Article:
Tuesday, June 14, 2016

Nueve (Now Footnote) checking in!

I nabbed this photo of Footnote (who was "Nueve" here at The Owl House, rescued by Debra), from Facebook. She's all grown up!

Kitten shot!

Monday, June 13, 2016


We have a new kitty here. Basil was supposed to be a quick visitor. From a feral colony in Waverly, he was supposed to just get a neuter, shots, worming, and flea/earmite treatment, and head home.

Unfortunately he had a half-healing injury so off to the veterinarian he went:

He seems to enjoy being petted, although he doesn't look for it. When I put his wet food in front of him in the cage, he immediately eats it. Most feral cats will wait until the threat (me) is gone--or at least has moved across the room--before eating. Because he has to stay here until that wound is entirely healed, I went ahead and had him FeLV/FIV tested (negative!) in case he tames up while he is visiting. While it's likely he doesn't have an owner given that he's at least two years old and unneutered, we'll report him as found to Stray Haven, and perhaps he'll find a new home where he doesn't have to worry about fight wounds in the future.

Robin gets a home!

After almost a year and a half, sweet Robin has come out of his shell and has found a home. All three of the kittens from under a mobile home nearby grew up very shy. Gremlin (the tiger) will probably remain here in my house as a pet, as he has high matting fur and is quite shy (but loves other cats so give Oliver someone to play with). Valentine, the white cat, also has coat issues, but I'm working on her because, since she is so beautiful, she is highly adoptable if only she would permit more combing.

Robin has always been the most brave of the three, and doesn't it figure he loves combing? And doesn't really need it? With his rakish tilted ear, his new guardian fell in love with his photo on-line and waited months while I was traveling and she was moving to a new apartment, to adopt him.

I dropped him off yesterday and I'm sure they thought I was a crazy person. As with most old apartments, there were corners in a closet where the sheetrock did not meet with a large gap behind, where a determined cat could rip and tear. I taped those over "just in case." Robin isn't a rip-and-tear-type cat, but then he's never been in a rip-and-tear situation before. They also have a knee-wall door that has no latch, so we pushed a heavy object in front of it and they promised to arrange for a latch, since Robin could enter the house walls there. They were surprisingly tolerant of my paranoia. It's just went cats are far away, it's hard for me to help when problems occur. And they have occurred in the past.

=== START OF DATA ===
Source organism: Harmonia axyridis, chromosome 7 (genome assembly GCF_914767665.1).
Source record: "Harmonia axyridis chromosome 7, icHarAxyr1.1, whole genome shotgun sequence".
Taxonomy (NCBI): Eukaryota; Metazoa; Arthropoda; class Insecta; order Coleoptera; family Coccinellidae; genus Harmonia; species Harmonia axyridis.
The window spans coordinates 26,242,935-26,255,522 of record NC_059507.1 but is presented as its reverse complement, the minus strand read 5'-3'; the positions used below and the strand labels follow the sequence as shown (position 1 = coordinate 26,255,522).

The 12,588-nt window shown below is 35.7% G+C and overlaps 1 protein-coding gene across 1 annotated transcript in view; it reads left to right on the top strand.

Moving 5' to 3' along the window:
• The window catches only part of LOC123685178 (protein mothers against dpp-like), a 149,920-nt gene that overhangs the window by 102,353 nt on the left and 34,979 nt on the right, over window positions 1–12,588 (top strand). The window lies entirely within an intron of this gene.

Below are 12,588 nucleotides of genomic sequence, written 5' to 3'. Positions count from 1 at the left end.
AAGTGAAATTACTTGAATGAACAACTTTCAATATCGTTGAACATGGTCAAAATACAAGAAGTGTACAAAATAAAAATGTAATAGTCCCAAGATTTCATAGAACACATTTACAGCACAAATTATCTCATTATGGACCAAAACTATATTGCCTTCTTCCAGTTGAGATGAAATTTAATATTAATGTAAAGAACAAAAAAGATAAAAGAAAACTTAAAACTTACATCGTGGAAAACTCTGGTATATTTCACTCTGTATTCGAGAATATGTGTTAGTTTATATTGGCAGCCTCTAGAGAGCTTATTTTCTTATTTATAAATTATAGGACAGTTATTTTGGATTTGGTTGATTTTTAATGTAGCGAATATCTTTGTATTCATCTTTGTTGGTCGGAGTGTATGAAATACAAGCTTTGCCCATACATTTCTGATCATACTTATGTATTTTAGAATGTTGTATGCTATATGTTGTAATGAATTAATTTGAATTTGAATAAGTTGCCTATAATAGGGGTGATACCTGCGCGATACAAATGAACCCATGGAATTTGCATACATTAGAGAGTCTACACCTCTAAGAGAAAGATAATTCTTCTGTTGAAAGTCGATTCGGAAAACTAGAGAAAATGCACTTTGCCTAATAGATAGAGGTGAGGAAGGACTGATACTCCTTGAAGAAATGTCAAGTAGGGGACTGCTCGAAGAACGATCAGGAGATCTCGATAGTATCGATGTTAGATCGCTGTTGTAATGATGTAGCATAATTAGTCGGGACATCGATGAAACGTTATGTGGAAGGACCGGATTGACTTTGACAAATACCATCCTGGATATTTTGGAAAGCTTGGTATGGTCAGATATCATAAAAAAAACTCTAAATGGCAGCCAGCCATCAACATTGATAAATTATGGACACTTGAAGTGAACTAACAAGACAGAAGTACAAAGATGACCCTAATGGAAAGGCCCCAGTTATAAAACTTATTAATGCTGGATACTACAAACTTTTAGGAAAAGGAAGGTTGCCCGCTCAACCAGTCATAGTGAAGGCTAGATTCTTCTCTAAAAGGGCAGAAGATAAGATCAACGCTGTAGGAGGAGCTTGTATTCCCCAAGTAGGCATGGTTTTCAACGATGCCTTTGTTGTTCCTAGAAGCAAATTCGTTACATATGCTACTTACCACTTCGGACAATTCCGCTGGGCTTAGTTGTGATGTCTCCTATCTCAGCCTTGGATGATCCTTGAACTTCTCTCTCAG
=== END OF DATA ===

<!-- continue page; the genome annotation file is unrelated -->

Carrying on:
Surprisingly, while Robin was quite scared, he was still very interested in treats. Normally a shy cat just wants to be left alone when relocated to a strange place, but he still loved his crunchies. Late last night (his first night in his new home) I got a text with Robin playing with a feather toy!

While his "safe room" had the tiny wall gaps I mentioned, the rest the apartment is secure, small, and quite cute. I think he's going to be a happy cat!

Sunday, June 12, 2016

Clark Kent, Tuxie and "Waverly On the Hill"

A couple of months ago, Debra caught a cat that was doing OK on the street, but deserved something better. A big black feral tom, he had a twisted back leg that he sometimes used, and sometimes held up. He was holding his own, but clearly needed help. She caught him and brought him to The Owl House, and he was neutered at the SPCA of TC. The veterinarian there said he had an old break in his hind leg that was fused.

Clark is actually fairly friendly. He likes being scritched on his forehead and under his chin, and he meows for his wet food. But he will hiss and smack when only mildly startled, and he won't allow himself to be picked up.

In the old days, an injured non-social cat like Clark would have been put down without a thought, and in those old days, rightly so, since outdoor cats in many circumstances didn't get the care they do now. Clarke came back here for cage rest, to get weight on, get fleas and mites off, and see if his leg needed any more healing time. He was in a big two-level cage so he could stretch and move around.

Clark was supposed to go back to his original site, but Debra was concerned that there was too much cat competition at that particular location for a gimpy cat. So she decided to relocate Clark to a relative's house in the country, which had a couple of cats already that seemed to get along very well. There was a big garage to get out of the weather, and the cats were fed and watched over daily. So Clark and the two-level cage went off to the hills of Waverly, so he could be soft-released.

A soft-release (in wildlife rehab terms) means holding an animal in a cage right in their new habitat for a number of weeks, and then quietly leaving the door open so they can leave on their own terms, and even come back to the cage to eat and drink if they wish. Relocation of cats is never the best first-resort, since only about 60% of them "stick" at their new home. Luckily Clark was one of the 60%, probably because he had so much human contact at his original location.